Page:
The Calcutta High Court today said its order would be binding on all irrespective of who was doing what, as the petitioner in the Narada sting case drew its attention over West Bengal government’s decision to hold an inquiry despite the matter being pending before the court.
A division bench of Chief Justice Manjula Chellur and Justice A Banerjee said it does not matter what anyone is saying or doing and the court’s order in the issue would be binding on all.
The bench said that if anyone was aggrieved over it, he or she may move a higher court.
The observation of the court came after counsel Bikash Bhattacharya for the petitioner moved the bench drawing its attention over the state government’s decision to hold a probe by Kolkata Police into the sting operation despite the matter being pending before the court.
The government counsel, when asked by the bench as to what he had to say in this regard, said as he had not been informed earlier by the petitioner or his counsel about today’s move, he was not prepared.
The chief justice directed him to take instructions from the government by Friday, when the matter would be taken up for hearing in connection with the petition that sought establishment of genuineness of the tapes and an investigation into the matter thereof.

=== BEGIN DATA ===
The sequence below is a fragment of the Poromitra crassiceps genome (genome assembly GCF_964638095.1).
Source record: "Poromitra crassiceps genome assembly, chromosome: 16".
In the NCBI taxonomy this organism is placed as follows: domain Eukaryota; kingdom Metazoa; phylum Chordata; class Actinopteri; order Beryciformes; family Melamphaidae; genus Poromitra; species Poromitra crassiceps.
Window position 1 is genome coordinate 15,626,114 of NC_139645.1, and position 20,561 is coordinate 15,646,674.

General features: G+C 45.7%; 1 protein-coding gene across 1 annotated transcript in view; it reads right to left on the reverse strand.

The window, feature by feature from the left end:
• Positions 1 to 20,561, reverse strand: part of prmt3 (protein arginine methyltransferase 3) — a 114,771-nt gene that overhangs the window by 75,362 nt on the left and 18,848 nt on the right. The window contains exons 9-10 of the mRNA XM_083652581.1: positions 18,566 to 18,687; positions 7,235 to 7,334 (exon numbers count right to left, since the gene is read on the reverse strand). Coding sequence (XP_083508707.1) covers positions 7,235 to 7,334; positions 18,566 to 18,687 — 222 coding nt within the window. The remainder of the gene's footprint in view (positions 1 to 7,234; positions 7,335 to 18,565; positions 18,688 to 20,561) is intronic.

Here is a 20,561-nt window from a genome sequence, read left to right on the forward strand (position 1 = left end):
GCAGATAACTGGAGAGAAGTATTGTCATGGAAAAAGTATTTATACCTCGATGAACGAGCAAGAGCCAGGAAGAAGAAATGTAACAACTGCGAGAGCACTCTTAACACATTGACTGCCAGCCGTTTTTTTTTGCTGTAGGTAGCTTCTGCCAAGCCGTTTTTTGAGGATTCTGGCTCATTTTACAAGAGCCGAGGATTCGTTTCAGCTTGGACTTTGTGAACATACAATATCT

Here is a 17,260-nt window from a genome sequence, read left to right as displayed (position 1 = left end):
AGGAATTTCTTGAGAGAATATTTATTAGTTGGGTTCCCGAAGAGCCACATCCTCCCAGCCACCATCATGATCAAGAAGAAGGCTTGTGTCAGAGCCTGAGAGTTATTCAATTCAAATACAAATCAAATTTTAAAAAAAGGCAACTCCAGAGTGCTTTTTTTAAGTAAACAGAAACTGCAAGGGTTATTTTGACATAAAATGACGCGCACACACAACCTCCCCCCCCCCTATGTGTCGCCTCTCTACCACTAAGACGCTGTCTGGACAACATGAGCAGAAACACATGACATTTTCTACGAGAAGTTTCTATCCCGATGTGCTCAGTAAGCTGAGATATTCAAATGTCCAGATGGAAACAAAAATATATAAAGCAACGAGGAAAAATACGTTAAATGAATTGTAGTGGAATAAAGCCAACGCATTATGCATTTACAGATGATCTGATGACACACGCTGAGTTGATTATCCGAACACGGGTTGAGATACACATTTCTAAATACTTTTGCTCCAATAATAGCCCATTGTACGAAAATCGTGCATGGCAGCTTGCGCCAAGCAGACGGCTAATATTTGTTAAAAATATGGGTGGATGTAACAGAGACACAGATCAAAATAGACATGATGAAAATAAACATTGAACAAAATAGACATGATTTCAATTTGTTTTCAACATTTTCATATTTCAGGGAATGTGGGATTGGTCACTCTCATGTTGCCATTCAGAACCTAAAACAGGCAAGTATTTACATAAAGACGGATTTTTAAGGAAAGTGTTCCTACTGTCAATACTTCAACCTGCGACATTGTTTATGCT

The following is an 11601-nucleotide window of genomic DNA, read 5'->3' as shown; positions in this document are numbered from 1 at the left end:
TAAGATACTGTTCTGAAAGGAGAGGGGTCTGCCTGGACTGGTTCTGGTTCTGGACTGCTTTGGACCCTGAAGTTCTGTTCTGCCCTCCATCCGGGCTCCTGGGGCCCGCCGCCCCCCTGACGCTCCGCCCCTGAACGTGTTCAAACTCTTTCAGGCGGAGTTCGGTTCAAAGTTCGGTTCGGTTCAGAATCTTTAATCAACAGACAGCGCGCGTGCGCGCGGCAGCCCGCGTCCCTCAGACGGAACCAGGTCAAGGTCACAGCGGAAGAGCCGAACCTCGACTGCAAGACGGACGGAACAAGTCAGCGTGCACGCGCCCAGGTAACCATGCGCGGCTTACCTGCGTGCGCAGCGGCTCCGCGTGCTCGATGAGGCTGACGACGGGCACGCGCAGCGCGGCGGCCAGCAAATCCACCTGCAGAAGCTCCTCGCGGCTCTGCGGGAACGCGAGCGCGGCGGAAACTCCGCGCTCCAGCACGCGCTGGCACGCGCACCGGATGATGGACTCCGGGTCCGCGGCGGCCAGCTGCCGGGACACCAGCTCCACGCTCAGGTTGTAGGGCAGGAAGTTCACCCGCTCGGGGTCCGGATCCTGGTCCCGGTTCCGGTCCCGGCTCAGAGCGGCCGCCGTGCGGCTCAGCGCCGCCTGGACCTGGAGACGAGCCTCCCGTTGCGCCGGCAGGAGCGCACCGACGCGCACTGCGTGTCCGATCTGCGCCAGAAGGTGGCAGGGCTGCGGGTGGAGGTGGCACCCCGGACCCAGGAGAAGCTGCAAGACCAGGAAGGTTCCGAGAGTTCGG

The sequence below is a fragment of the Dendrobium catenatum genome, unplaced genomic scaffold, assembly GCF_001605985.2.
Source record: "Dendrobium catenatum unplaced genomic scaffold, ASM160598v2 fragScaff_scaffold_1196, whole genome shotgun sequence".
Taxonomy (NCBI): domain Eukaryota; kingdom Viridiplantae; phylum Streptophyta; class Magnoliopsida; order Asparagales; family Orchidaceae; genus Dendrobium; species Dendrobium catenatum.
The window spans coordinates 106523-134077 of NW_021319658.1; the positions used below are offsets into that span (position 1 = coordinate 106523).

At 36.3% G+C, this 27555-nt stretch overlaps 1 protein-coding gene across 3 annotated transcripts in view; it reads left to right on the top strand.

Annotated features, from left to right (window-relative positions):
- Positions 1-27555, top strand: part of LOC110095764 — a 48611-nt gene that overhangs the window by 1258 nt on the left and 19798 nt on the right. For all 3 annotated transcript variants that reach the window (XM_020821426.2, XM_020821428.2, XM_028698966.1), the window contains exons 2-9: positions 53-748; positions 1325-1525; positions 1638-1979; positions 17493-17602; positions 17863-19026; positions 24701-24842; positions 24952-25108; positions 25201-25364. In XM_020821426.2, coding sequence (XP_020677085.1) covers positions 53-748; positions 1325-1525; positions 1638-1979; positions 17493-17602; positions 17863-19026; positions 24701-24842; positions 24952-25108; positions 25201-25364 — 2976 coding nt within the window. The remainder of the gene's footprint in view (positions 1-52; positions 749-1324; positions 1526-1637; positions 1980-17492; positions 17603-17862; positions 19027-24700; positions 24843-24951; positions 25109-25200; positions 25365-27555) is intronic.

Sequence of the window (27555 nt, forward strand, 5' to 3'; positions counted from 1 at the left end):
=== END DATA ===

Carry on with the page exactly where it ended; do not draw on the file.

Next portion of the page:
The division bench had on April 29 ordered the director of Central Forensic Sciences Laboratory at Hyderabad to make preliminary inquiry to find out whether the devices used in the ‘sting’ and the recordings were tampered, engineered, doctored or genuine.
It directed the CFSL to complete the analysis within four weeks of being given the recordings and devices — an iPhone, a laptop and a pen drive in which the recordings are stored. The court observed that as a preliminary step it has to first ascertain whether the devices are tampered, engineered, doctored or genuine.
The purported recordings, which were released by Narada News a few days after elections to the West Bengal Assembly were announced, show Trinamool Congress MPs and state ministers allegedly taking money.
The court said as per Narada News editor-in-chief Mathew Samuel’s affidavit, the alleged sting was recorded on an iPhone. The recordings were then transferred to a laptop before being transferred into a pen drive.